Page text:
First it was the Fed, then the ECB (which last week tapered when it reduced the monthly amount of bond purchases under its QE program). Now attention shifts to the Bank of Japan, because as the WSJ writes, one of central banking's most aggressive easers - Kuroda's Bank of Japan - may soon have to think about tightening for the first time since 2007.
While it has yet to permeate the markets (confirmation would send the Yen soaring), the latest buzz in Japanese monetary-policy circles is that the BOJ may have to lift the 10-year government-bond target from a recently set zero, in the process tightening financial conditions even more. Indeed, as the WSJ notes, such a changed view on BOJ policy is quite a turnaround.
Just a few months back investors and economists world-wide were discussing what would be the next easing steps in the bank's 15-year fight to boost the economy and produce inflation. More certainly seems needed: Japan's economy grew more slowly than expected in the latest quarter and prices are falling.
So why switch gears now? Blame Donald Trump, stupid, whose miraculously adverse impact on the Yen has been more profound than either of Japan's recent QEs.... and that is before Trump is even inaugurated, or reveals any of the details behind his fiscal stimulus plans.
The U.S. dollar and Treasury yields have been climbing since soon after Trump was elected president on Nov. 8, triggered by expectations that his policies would boost U.S. growth, inflation and interest rates. So far, that has been good for Japan, where the weaker yen is brightening exporters’ prospects, helping send Tokyo stocks to 11-month highs. A weaker yen bolsters their bottom lines by making their products cheaper overseas and inflating the value of repatriated income. As of Friday, one dollar buys ¥114.50, 9.6% more than the day before the U.S. election.
While that may be fine as far as it goes, according to various central-bank watchers who spoke to the WSJ, the BOJ’s latest easing policy raises the risk of far greater, and potentially damaging, depreciation. That is because as a result of the curve "anchoring", the wider the yield spread between JGBs and foreign bonds, the greater the outflows, the more aggressive the selling of the Yen. For example, since U.S. Election Day, U.S. 10-year Treasury yields have risen to 2.426% from 1.862%, far outstripping the Japanese benchmark bond’s rise to 0.056% from minus 0.064%.
As yields rise around the world—led by the U.S., whose Federal Reserve is expected to raise rates on Dec. 14—the gap between Japan and other markets widens. That draws money out of Japan as investors search for better returns, which puts further pressure on the yen.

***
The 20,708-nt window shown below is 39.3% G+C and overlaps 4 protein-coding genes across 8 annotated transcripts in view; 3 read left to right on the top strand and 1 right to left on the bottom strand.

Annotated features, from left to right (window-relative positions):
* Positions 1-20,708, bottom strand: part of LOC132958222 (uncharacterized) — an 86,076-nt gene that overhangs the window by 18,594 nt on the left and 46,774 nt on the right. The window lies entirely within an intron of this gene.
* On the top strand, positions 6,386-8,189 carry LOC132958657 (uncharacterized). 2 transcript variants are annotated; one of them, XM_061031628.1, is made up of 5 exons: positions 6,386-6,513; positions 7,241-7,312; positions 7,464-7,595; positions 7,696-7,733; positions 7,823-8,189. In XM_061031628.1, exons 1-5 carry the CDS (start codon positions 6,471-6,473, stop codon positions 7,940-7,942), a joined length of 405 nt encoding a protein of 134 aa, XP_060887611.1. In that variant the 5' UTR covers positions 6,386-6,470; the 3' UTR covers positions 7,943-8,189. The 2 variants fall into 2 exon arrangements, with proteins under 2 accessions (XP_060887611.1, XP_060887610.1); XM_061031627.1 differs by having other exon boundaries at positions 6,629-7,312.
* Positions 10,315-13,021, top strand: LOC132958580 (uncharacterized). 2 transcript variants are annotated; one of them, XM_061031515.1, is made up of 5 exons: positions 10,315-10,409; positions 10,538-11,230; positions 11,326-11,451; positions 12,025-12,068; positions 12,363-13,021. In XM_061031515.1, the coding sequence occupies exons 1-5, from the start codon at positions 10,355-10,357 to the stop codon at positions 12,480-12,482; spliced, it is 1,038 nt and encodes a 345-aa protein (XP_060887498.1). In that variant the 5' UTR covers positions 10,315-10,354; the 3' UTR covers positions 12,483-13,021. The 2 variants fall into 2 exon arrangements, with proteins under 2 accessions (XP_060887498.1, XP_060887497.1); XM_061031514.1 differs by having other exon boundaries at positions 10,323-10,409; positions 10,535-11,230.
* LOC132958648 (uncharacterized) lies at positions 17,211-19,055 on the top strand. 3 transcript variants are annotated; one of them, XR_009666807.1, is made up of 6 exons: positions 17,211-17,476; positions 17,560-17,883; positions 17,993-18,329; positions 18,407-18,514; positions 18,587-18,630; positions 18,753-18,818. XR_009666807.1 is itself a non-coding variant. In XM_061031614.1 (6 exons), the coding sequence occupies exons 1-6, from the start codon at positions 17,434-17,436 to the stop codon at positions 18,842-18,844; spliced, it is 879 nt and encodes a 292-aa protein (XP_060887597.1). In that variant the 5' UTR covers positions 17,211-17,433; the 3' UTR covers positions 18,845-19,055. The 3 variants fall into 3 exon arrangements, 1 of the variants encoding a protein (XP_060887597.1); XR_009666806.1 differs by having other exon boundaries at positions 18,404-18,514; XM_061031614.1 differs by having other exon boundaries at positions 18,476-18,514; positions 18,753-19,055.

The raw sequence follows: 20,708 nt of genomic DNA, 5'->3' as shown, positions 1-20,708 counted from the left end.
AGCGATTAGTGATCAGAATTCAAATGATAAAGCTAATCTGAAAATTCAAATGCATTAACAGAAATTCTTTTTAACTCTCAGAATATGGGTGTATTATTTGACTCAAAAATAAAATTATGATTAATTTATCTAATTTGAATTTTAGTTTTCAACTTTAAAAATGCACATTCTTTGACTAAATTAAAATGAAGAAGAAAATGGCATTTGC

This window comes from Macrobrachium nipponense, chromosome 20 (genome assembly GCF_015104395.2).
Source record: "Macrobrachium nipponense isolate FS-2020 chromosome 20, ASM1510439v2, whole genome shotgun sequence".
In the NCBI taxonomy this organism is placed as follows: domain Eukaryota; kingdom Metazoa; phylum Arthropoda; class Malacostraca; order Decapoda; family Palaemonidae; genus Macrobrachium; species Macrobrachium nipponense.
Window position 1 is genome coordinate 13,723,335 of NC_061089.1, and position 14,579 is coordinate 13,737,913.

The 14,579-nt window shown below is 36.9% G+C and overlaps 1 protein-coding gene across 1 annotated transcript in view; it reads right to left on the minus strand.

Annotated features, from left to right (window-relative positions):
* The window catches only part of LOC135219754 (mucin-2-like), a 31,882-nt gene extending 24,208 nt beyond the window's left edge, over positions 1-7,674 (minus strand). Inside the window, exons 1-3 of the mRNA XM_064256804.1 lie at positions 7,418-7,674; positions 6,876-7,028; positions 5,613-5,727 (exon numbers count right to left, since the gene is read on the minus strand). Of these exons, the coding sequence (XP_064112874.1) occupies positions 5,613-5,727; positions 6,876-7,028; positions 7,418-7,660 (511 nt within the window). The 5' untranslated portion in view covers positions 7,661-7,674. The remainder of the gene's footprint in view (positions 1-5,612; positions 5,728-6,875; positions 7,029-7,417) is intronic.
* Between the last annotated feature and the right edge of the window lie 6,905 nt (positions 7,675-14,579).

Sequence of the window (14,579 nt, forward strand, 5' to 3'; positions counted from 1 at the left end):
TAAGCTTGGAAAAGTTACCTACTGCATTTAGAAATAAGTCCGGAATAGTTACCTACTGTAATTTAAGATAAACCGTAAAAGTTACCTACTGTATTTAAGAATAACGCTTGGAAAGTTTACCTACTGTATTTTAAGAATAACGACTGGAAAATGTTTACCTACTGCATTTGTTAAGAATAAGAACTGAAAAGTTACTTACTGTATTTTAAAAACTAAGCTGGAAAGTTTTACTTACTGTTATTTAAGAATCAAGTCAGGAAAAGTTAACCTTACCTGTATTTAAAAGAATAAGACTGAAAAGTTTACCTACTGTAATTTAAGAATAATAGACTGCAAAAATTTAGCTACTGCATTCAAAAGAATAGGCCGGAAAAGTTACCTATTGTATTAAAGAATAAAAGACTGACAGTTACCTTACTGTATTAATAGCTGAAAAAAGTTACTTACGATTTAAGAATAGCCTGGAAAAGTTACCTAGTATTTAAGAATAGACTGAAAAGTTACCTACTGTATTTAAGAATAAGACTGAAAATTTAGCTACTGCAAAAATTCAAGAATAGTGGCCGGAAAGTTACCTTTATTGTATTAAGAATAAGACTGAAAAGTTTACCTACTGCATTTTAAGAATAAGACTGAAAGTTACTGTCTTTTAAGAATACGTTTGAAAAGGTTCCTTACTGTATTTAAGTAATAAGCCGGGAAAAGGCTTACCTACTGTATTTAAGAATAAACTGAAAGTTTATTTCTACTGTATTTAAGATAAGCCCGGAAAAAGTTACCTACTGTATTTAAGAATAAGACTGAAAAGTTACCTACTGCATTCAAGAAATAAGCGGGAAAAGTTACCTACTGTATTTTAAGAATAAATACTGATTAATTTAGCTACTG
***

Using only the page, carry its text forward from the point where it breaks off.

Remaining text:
So what happens if US TSY yields spike even higher (the 10Y was at 2.493% moments ago, the highest since June 2015)? Should 10Y yields climb to 3% or higher next year, as some economists think it could, "the BOJ may be forced to raise its yield target in response, even if it hasn’t achieved its policy goal of 2% inflation."
The pressure to raise the target could be especially intense if the yen weakens to levels like ¥130 to the dollar.
While for those who believe an imploding yen is what the doctor ordered, referencing Abe's plan to goose the economy with easy money, there are notable downsides.
Sure, a weaker yen could boost optimism and inflation expectations among Japanese companies, argues Abe adviser Etsuro Honda, making them more willing to invest and raise wages. If the result was increased upward pressure on bond yields, the “natural course of action” would be for the BOJ to raise the 10-year yield target a touch from zero, he said. Two months ago Mr. Honda was calling on the BOJ to lower its targets as an added jolt of easing.
However for Abenomics skeptics, the yen’s deteriorating prospects ring alarm bells. BNP Paribas chief Japan economist Ryutaro Kono said in a recent note for clients that a fall to ¥115 to the dollar could upset consumers by raising the cost of living.
The Yen is already below that level.
When BOJ easing weakened the yen to ¥125 to the dollar from ¥110 between autumn 2014 and summer of 2015, it cast a chill over the economy as rising costs for imported food and necessities battered consumers while companies held back from raising wages.
Then there is the yield curve argument: Japanese economists say the BOJ may have to raise its bond-yield target just to give more breathing room to the country’s banks, whose profits are dwindling as their longer-term lending rates fall dangerously close to what they’re paying on deposits.
“It’s like they’re submerged under water and holding their breath,” said Kazuo Momma, a former BOJ executive director who is now executive economist at Mizuho Research Institute. “If this situation becomes protracted, they could drown.”
Naturally, the BOJ - just like the ECB - which are both agreeable to steepening the yield curve even more (seemingly unaware that will also crash the housing market), is allergic to any discussions of tightening. After all, if there is one thing that could crash this market, it is further hints of tightening and the yanking of billions in reserves. Then again, just like in the case of the ECB, perhaps all Kuroda needs to do is come up with a fancy-sounding economic name for its imminent tightening, one which doesn't wake up the algos. Perhaps "inverse massive QE" should do the trick...